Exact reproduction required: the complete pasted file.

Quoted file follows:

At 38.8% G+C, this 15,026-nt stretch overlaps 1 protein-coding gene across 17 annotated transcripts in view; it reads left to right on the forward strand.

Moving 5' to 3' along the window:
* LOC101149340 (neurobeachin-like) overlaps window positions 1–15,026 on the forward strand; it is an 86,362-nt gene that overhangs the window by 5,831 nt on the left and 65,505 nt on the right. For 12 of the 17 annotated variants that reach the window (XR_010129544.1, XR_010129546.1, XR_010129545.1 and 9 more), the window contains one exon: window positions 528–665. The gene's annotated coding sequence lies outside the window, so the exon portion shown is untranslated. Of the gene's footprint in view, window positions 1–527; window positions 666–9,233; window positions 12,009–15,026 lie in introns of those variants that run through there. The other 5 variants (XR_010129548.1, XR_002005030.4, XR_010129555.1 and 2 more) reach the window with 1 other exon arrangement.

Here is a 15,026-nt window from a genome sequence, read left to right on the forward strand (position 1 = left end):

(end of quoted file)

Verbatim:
At 38.8% G+C, this 15,026-nt stretch overlaps 1 protein-coding gene across 17 annotated transcripts in view; it reads left to right on the forward strand.

Moving 5' to 3' along the window:
* LOC101149340 (neurobeachin-like) overlaps window positions 1–15,026 on the forward strand; it is an 86,362-nt gene that overhangs the window by 5,831 nt on the left and 65,505 nt on the right. For 12 of the 17 annotated variants that reach the window (XR_010129544.1, XR_010129546.1, XR_010129545.1 and 9 more), the window contains one exon: window positions 528–665. The gene's annotated coding sequence lies outside the window, so the exon portion shown is untranslated. Of the gene's footprint in view, window positions 1–527; window positions 666–9,233; window positions 12,009–15,026 lie in introns of those variants that run through there. The other 5 variants (XR_010129548.1, XR_002005030.4, XR_010129555.1 and 2 more) reach the window with 1 other exon arrangement.

Here is a 15,026-nt window from a genome sequence, read left to right on the forward strand (position 1 = left end):